Transportation continues to be a front-burner issue in Northwest Indiana, with the long-sought Illiana Expressway project now getting under way and the regionalization of mass transit making historic advances.
The Illiana Expressway, talked about for decades, was put on the fast track to becoming reality in June. That's when Indiana Gov. Mitch Daniels and Illinois Gov. Pat Quinn signed a bistate agreement at the Lansing Municipal Airport pledging their states will work together on the project.
"First of all, that meeting was symbolic," said Leigh Morris, chairman of the Northwest Indiana Regional Development Authority. "But more than that, it indicates a dedication to finding ways to work together, Illinois and Indiana, on projects of this type. This won't be the last time."
The roadway will connect Interstate 65 in Indiana with Interstate 55 in Illinois, providing a commuter and truck bypass for crowded interstates into and out of Chicago.
The Illinois Department of Transportation already has put two Illiana Expressway projects out to bid: a tier 1 environmental impact study and the job of project manager for that study. PB Americas of New York was chosen to perform the tier 1 study, and Aecom Technical Services Inc. of Los Angeles was selected to manage the study.
Another significant transportation development in the region was the takeover of the former Hammond Transit bus system by the Northwest Indiana Regional Bus Authority. Although it is one of the smaller projects locally in terms of total money spent, it may end up serving as the template for the long-term survival of mass transit in Lake and Porter counties.
"We were all focused on the same thing, the city of Hammond, the RBA and the RDA," RBA Executive Director Tim Brown said. "We were all focused on the same target: doing something better than what's been done before."
A Lake County-to-Chicago Loop express bus service, part of the RBA's effort to lure "choice" riders to regional bus services, started last year. A similar service in Porter County, the ChicaGo Dash, has had its ridership steadily climb in the past two years so that it is now carrying 100 riders per day.
The RDA was created five years ago under legislation passed by the Indiana General Assembly to enhance bus service, commuter rail, Gary/Chicago International Airport and the Lake Michigan shore. It has representatives from Lake and Porter counties.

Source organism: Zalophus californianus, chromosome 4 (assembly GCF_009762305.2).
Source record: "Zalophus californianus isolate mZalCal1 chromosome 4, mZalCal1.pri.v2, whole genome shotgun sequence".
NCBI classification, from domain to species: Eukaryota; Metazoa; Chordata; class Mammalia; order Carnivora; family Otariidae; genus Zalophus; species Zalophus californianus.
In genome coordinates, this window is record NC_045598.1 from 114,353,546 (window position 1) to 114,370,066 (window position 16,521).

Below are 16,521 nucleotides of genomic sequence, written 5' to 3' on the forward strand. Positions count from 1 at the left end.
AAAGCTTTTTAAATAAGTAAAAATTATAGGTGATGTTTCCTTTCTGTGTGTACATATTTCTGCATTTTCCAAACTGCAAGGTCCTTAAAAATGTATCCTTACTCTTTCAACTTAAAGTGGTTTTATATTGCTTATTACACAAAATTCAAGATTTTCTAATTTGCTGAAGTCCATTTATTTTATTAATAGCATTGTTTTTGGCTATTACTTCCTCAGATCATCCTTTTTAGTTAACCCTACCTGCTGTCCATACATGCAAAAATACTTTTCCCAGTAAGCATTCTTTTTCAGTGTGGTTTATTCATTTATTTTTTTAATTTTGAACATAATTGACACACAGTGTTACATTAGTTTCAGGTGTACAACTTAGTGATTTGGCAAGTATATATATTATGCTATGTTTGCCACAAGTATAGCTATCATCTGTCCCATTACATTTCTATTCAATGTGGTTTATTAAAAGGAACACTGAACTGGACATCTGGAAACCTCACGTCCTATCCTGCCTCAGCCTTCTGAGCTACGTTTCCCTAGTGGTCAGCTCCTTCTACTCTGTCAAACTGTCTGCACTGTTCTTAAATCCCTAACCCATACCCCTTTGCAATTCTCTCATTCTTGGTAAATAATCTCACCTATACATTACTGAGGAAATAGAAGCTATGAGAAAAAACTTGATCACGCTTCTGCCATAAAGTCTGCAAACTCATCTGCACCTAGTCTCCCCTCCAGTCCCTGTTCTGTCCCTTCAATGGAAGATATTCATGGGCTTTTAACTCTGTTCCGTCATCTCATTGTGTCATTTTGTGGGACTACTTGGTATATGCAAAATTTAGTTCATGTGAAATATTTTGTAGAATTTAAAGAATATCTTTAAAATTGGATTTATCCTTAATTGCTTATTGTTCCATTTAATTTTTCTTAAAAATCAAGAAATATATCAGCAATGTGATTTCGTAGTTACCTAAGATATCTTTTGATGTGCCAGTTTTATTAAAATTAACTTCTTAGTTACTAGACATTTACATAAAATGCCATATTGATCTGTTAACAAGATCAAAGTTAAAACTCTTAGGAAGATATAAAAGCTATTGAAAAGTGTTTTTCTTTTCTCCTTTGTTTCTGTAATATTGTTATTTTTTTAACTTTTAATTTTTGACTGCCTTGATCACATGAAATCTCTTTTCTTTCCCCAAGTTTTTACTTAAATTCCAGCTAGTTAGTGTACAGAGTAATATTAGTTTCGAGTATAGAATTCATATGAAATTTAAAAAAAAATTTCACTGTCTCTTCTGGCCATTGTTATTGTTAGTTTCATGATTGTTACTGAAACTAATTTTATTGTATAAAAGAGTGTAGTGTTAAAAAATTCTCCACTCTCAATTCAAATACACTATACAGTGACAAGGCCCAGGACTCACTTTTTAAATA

The Gary airport has been a key test of the RDA mission. Last year, the RDA helped fund a strategic business plan for the airport. Since then, the airport has started to conclude agreements with railroads that will allow for expansion of its main runway.
The airport is operating under a December 2013 deadline from the Federal Aviation Administration to have the project essentially completed, with new 1,000-foot safety areas at either end of the main runway.
"That is our goal and that is what we are focused on right now," Gary Airport Interim Director Steve Landry said.
The South Shore commuter rail line is on track for the completion of two major projects this year, according to Gerald Hanas, Northern Indiana Commuter Transportation District general manager.
The $61 million installation of state-of-the-art signal enhancements will be completed later this year. The Kensington Crossing, one of the railroad's most delay-prone spots, will get new tracks that allows trains to arrive off-schedule and still proceed in a timely manner through the crossing.
"Every time we complete one of these projects, we see increases in reliability," Hanas said.
Highways in the region are coming in for their share of improvements, thanks to Indiana Gov. Mitch Daniels' Major Moves initiative and the Obama administration's stimulus program.
The $189 million Major Moves interchange modification of the Interstate 65/Borman Expressway junction, under way since 2007, is slated for completion this year.
More than 70 local street projects put forward by the Northwest Indiana Regional Planning Commission have received funding under the federal stimulus program. The stimulus money is leading to the completion of double the usual number of region road projects, according to NIRPC Executive Director John Swanson.
"We were able to get more bang for our buck and do many more projects than we had scheduled," Swanson said.
Freight and passenger rail are sharing in the stimulus largess.
In February, the Federal Railroad Administration announced it was awarding $71.4 million in stimulus funds to speed trains through a freight and passenger rail junction in the town of Porter used by 14 Amtrak and numerous freight trains every day.
Called the Indiana Gateway project, it will create 703 construction jobs. It is the single largest stimulus project in the region. It will be key link in high speed rail routes that have been proposed from Chicago to Cleveland and Chicago to Detroit.
"You couldn't even begin to put faster passenger trains through that area without those changes being made at the Porter Junction," Morris said.